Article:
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Marine Life Crowd Coastal Waters to Escape Gulf Oil June 18, 2010
Dolphins along Louisiana coast
Dolphins huddling near the coast of Louisiana as oil from the BP blowout disaster approaches.
Scientists studying the behavior of marine life along the oil-polluted Gulf of Mexico say the BP spill disaster appears to be causing sea creatures to crowd into shallow waters near shore.

The troubling phenomenon among dolphins, sharks, crabs and small fish could mean the animals’ normal habitats offshore have become so badly polluted that they were forced to flee.

“Their ability to avoid it may be limited in the long term, especially if ... oil continues to come in,” Duke University marine biologist Larry Crowder told the AP. “At some point they'll get trapped.”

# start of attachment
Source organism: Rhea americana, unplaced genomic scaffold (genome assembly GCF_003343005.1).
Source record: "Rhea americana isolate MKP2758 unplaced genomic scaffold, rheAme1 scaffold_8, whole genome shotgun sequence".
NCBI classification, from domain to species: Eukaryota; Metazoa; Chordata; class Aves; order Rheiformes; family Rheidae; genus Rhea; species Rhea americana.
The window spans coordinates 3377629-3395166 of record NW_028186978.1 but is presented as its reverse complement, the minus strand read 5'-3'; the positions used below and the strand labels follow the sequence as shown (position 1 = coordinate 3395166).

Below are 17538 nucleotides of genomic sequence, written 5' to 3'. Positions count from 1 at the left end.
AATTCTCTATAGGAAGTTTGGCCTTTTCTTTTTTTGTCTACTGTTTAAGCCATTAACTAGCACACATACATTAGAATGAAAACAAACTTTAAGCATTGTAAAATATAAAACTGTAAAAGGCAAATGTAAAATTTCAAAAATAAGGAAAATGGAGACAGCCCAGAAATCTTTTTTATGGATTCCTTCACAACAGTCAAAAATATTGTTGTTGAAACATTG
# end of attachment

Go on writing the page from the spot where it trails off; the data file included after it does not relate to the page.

Researchers say they believe large schools of fish swimming unusually near shore are there because the water is cleaner and more abundant in oxygen.

While fishing is prohibited along affected stretches of the Gulf, the huddled fish could fall victim to predators such as sharks and seabirds, according to marine experts.

There has already been an increased number of shark sightings near shore along the Gulf since other marine life began to crowd the shallow waters.

Photo: Greenpeace